Vita Pires: 

Like you said, you have a waiting list of 75. Are most of the people that come to your class doing it voluntarily or have they volunteered? 


Bill Brown: 

Oh, yeah. Yeah, we wouldn't. Well, there are situations. 


Vita Pires: 

Do you offer a good time for your classes? 


Bill Brown: 

What's that? 


Vita Pires: 

Do you offer good time? Does the facility offer good time? They'll get prisoners to come only for the good time. 


Bill Brown: 

Yeah, yeah, yeah. Okay. Good interrelating questions. Voluntary. We stress the importance that programs be voluntary because you can't force somebody to practice in a way that is going to be beneficial to them. And so, there are situations where we have incentive-based housing units in jails and they will require that everybody who's in that IHB participate in the programs that are offered as a condition of being in that environment. 


When they come into the room, the first thing we tell them is that I understand that you are required to be here. Beyond that, there is no requirement from me. If you choose to lay on your mat or sit for the entirety of practice, that's fine. That's your choice. I would love for you to give this a try. And then, make your decision based on what you notice about how you feel after trying out this practice. But I'm not going to require you to practice. 


This also requires educating the facility that this is how it is and so the officers don't go, "Get up. Show some respect and do the practice. He comes here and gives us time." Because that happens. We've had people come in to lay on the mat for six months. And then one day, all of a sudden in the middle of practice, they get up and they start practicing. And it's just like that was their moment. That was what they needed to ease into it in that way. 


So yeah, you cannot force this on anybody. It's just going to backfire. They're just going to resist it if they feel like you're making them do something that they don't want to do. And then, in certain places like in California CDCR, they offer repeat rehabilitative achievement credits. So, folks are in time off their sentence for participating in RAC approved programs, and our programs are RAC approved. I do believe that it may draw in a few people who are only there for the credit. But I also have a number of people who show up for practice, even though they're not on the roster. 


In certain facilities, the custody officers are okay with people not on the roster being in the room practicing. And so, if there's an open mat, yeah, stay for practice. And while I do enjoy that people are and believe that they deserve credit time off their sentence for programming, a reward is the other end of the stick. The carrot is the other end of the stick. And punitive justice is about the stick. And so, those carrots are just another form of punitive justice. There has to be an intrinsic motivation that's present for people to really get the benefit out of following this path. Yeah, so it's a great question.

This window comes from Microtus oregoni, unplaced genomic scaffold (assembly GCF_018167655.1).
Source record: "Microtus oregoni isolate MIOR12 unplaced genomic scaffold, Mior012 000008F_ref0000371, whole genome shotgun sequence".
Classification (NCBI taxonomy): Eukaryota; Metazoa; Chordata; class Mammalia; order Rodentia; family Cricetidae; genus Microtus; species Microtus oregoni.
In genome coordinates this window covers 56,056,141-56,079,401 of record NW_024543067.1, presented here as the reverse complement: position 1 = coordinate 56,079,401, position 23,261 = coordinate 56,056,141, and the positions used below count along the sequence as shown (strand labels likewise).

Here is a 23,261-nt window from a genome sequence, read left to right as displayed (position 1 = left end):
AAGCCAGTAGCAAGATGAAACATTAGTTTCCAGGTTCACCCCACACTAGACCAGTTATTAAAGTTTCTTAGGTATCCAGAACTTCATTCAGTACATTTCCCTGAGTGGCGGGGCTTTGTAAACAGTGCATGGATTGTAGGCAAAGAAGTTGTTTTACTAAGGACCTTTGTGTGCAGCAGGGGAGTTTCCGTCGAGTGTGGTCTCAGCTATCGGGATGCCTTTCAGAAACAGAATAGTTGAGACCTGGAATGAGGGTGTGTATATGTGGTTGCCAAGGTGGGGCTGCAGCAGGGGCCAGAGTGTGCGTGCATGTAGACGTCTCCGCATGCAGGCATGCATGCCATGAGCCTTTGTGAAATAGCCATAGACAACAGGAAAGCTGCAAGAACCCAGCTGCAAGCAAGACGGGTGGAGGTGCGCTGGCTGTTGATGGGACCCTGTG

Vita Pires: 

Yes. We teach mindfulness-based emotional intelligence and mindfulness practices, etcetera and not, you know, just a little bit of yoga and movement in it. But in the classes that we have in certain states, all the programs are all based on that cookie thing. We're giving you the time off. They have classes that are, you know, volunteer, per se. They only want to put you into the life skills section if you're going to offer this incentive. 


I do the same thing. I do the same approach. You don't have to meditate. You're welcome to sit here and pray or just be silent and enjoy the silence because they do like that to come place. If you want to, that's fine. We all need sleep. And so, it's sometimes, you're right, it does take. One person I remember took three years. In the third year, she was all in. Just 100% in. And she was like, "Okay, I get it." But it took a long time. A lot of classes, so yeah. 


Bill Brown: 

People do their thing. Whatever we're doing, we're doing out of a sense of self preservation. And maybe it's not a really well adapted coping skill but it's what we relied on for our survival. So, you don't want to just take that away from somebody. I think that this gradual approach is here for you. You know, and that eventually, yeah, somebody's going to just be naturally drawn into it. Because it will seem like a superior coping skill to what they might have been doing before. Yeah, three years. Thanks for hanging in there. 


Vita Pires: 

They are doing this. 


Bill Brown: 

Oh, wow. 


Vita Pires: 

Like a lot of resistance. 


Bill Brown: 

I think about the type of interpersonal trauma people have experienced. Can you see this tattoo? I do this. Trust nobody. This is such a common thing where people and the world have let them down so much, why should I trust you? But then how do you get past that? You show up. Every week. And you're open, and you don't try and force something on somebody or tell them they need to be a different way. 


This is something that I think is under-appreciated in this work that mindfulness is important. Yoga is important. There are real genuine benefits to that. But that's not going to happen if the relationship isn't there. If you're coming in a way that's inauthentic or if you're coming in with an agenda and attachment to the outcome, then that is going to get in the way of an authentic trusting relationship developing.